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Polin: Studies in Polish Jewry Volume 16Focusing on Jewish Popular Culture and Its Afterlife$
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Michael C. Steinlauf and Antony Polonsky

Print publication date: 2003

Print ISBN-13: 9781874774730

Published to Liverpool Scholarship Online: February 2021

DOI: 10.3828/liverpool/9781874774730.001.0001

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The Kraków Jewish Culture Festival

The Kraków Jewish Culture Festival

(p.357) The Kraków Jewish Culture Festival
Polin: Studies in Polish Jewry Volume 16

Ruth Ellen Gruber

Liverpool University Press

This chapter describes on the Kraków Festival of Jewish Culture, founded in 1988 by Jewish intellectuals Janusz Makuch and Krzysztof Gierat. The public embrace of Jewish culture in Poland had its roots in the anti-communist dissident movements of the 1960s and 1970s and developed steadily after the success of Solidarność in 1980 opened up new cultural and intellectual freedoms that were only partially stifled by the imposition of martial law in 1981. The pervasiveness of underground networks forced some relaxation of official strictures, too. Many taboos remained in place, but from the early 1980s on, with official sanction that at times verged on co-option, books on Jewish topics were published, research on Jewish subjects was carried out, and exhibitions, concerts, and performances on Jewish themes were held with increasing frequency. The Kraków festival was a milestone in this process and throughout the 1990s served as an important, continuing catalyst, changing and developing as overall conditions in post-communist Poland evolved.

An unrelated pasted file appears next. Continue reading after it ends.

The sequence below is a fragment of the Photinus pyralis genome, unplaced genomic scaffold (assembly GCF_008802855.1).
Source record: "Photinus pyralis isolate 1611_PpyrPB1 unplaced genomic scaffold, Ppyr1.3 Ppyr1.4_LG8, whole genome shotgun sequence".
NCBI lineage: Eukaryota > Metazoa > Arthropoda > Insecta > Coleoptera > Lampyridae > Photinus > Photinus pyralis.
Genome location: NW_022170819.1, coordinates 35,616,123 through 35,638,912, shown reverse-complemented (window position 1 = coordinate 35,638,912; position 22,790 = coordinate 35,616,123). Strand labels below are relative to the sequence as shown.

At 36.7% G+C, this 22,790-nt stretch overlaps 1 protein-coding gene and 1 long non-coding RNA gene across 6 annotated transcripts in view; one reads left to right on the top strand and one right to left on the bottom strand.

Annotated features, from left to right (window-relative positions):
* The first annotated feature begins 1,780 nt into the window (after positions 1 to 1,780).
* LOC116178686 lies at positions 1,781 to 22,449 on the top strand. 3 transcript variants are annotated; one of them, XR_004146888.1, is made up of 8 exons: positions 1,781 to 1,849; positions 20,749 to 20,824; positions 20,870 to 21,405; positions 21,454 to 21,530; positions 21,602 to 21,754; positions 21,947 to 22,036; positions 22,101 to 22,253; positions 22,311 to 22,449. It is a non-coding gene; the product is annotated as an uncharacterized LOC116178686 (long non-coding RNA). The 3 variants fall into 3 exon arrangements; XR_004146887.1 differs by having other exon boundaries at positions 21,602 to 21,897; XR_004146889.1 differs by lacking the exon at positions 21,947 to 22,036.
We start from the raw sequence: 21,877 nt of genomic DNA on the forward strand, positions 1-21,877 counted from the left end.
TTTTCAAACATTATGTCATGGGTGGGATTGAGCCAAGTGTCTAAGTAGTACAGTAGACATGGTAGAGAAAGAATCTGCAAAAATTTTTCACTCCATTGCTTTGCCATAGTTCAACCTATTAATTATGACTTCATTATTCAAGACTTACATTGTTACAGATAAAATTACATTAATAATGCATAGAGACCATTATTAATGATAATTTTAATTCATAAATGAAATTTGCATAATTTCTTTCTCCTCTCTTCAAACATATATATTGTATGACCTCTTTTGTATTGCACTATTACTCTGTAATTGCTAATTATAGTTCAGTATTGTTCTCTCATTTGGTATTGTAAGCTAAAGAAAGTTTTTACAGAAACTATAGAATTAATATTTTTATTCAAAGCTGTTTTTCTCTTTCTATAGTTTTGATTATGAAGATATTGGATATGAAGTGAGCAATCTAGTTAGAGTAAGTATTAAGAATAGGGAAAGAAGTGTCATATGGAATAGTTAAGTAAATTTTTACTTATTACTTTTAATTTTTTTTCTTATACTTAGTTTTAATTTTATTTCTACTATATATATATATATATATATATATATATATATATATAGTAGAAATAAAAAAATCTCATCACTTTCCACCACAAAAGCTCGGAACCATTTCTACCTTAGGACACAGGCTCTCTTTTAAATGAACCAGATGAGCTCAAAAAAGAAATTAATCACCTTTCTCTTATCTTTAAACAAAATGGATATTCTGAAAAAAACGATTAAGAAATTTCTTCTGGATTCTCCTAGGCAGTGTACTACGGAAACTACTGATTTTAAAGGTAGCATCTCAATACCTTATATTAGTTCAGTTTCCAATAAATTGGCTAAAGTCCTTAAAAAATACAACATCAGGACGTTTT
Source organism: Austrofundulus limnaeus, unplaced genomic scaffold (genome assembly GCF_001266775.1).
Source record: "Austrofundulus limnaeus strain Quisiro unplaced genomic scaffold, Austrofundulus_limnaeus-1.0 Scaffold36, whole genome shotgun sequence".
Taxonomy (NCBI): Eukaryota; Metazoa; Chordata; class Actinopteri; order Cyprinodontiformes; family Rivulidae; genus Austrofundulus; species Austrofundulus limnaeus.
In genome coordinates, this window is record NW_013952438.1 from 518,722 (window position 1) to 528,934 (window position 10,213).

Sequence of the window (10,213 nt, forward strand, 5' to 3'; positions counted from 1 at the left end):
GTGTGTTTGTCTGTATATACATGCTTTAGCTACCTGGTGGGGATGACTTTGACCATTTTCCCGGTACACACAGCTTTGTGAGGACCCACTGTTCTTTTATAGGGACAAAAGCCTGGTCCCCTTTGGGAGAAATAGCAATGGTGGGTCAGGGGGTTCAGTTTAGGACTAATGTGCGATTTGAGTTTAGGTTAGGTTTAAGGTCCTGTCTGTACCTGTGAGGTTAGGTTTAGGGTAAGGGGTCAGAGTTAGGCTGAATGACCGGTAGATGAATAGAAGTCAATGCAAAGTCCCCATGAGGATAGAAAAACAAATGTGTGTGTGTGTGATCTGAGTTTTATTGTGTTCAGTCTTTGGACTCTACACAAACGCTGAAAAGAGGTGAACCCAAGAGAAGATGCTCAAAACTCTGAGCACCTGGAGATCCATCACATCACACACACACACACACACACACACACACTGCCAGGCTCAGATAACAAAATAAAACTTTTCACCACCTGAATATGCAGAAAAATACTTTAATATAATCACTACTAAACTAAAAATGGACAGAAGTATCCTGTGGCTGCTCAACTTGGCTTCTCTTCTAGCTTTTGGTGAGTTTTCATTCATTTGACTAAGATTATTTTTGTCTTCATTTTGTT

Keywords:   Kraków Festival of Jewish Culture, Janusz Makuch, Krzysztof Gierat, Jewish culture, Poland, post-communist Poland, Jewish topics, Jewish themes, cultural freedom, intellectual freedom

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